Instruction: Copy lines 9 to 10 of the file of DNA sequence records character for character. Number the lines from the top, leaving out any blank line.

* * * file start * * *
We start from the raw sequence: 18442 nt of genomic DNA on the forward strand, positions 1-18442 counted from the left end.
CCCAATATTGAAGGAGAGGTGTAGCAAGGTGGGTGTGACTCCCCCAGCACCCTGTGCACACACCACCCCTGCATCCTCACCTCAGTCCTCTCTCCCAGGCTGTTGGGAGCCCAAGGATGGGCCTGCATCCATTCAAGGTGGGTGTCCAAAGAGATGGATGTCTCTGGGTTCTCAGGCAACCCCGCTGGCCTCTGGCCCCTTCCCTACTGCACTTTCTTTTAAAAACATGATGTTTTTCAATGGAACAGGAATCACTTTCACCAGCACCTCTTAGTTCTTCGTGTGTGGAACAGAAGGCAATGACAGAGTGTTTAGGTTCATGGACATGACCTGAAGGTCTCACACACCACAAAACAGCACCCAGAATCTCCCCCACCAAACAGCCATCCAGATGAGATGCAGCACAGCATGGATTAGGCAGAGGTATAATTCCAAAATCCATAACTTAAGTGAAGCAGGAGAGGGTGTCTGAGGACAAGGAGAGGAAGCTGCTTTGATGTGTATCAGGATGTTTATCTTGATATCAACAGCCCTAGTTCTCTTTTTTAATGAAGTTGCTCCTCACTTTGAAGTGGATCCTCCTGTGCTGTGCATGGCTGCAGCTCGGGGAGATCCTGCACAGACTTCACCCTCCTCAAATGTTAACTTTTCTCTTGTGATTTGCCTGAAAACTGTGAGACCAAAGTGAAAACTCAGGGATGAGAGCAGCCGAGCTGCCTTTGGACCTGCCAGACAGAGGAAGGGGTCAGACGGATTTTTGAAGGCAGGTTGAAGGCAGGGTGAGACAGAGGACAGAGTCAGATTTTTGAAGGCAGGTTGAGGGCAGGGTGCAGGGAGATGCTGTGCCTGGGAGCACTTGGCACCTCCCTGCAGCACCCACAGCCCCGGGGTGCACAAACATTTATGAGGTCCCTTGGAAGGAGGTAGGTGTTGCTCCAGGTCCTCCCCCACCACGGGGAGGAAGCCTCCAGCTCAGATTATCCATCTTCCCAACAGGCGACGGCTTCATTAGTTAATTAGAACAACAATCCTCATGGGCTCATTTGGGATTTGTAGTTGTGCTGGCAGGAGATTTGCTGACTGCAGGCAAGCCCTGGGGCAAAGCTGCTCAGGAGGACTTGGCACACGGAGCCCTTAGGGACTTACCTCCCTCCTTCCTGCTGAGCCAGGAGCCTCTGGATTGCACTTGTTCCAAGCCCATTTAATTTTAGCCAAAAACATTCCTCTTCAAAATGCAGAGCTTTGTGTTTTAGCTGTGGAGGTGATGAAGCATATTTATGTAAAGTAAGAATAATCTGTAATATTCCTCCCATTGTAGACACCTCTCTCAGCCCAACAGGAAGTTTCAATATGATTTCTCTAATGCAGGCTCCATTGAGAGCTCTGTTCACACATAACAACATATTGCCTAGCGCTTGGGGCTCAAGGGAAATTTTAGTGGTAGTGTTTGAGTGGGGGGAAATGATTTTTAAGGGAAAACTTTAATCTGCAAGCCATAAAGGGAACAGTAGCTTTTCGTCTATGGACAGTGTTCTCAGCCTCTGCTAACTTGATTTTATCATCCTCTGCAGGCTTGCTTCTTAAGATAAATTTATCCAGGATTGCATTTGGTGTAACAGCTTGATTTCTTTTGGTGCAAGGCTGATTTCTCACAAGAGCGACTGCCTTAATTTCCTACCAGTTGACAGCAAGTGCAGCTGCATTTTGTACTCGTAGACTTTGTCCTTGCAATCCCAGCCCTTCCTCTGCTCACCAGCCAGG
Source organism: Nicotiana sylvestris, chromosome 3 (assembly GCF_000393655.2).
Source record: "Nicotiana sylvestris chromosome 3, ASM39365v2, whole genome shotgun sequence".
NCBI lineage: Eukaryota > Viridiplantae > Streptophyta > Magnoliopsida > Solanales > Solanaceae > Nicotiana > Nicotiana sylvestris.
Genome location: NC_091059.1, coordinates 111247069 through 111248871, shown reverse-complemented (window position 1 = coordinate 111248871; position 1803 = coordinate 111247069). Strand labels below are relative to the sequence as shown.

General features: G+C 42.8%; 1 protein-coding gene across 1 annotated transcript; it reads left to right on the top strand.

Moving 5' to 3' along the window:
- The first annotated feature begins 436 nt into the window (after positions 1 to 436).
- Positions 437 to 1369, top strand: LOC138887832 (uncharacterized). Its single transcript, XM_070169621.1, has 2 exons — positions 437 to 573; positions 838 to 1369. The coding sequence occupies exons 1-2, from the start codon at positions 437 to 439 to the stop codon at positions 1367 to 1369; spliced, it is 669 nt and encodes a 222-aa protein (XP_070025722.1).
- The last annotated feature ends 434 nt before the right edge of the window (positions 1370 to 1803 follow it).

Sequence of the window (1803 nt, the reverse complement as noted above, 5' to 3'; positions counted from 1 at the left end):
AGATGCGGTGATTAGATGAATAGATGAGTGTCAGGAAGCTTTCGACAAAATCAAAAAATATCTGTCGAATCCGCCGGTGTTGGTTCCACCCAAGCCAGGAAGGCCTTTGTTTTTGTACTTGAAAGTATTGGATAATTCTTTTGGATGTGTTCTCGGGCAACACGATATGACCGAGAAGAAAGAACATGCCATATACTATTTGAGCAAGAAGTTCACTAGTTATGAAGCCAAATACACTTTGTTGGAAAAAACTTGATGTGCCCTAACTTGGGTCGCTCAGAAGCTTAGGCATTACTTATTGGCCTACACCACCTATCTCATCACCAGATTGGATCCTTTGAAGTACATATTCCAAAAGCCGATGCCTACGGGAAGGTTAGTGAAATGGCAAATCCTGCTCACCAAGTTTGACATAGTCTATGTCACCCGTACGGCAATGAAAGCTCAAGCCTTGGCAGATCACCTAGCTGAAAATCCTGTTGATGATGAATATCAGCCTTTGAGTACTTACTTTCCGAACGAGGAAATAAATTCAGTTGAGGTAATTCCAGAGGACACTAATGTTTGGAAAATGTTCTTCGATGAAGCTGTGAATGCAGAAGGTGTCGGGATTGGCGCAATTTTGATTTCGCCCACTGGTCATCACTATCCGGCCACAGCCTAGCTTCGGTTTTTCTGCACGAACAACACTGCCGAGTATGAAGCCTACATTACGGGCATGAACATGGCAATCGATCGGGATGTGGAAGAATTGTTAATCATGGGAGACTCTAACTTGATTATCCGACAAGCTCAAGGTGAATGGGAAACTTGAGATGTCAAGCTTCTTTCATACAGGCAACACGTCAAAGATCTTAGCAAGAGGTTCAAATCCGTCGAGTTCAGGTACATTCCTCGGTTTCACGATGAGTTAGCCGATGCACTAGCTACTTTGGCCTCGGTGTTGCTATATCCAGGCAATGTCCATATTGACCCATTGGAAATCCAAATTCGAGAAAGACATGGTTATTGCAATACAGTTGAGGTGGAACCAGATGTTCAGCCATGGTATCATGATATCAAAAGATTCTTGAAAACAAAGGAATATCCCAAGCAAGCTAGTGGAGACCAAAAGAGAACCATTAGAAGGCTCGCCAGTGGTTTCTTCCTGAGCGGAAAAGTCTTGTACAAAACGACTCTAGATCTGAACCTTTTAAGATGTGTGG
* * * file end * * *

- The first annotated feature begins 436 nt into the window (after positions 1 to 436).
- Positions 437 to 1369, top strand: LOC138887832 (uncharacterized). Its single transcript, XM_070169621.1, has 2 exons — positions 437 to 573; positions 838 to 1369. The coding sequence occupies exons 1-2, from the start codon at positions 437 to 439 to the stop codon at positions 1367 to 1369; spliced, it is 669 nt and encodes a 222-aa protein (XP_070025722.1).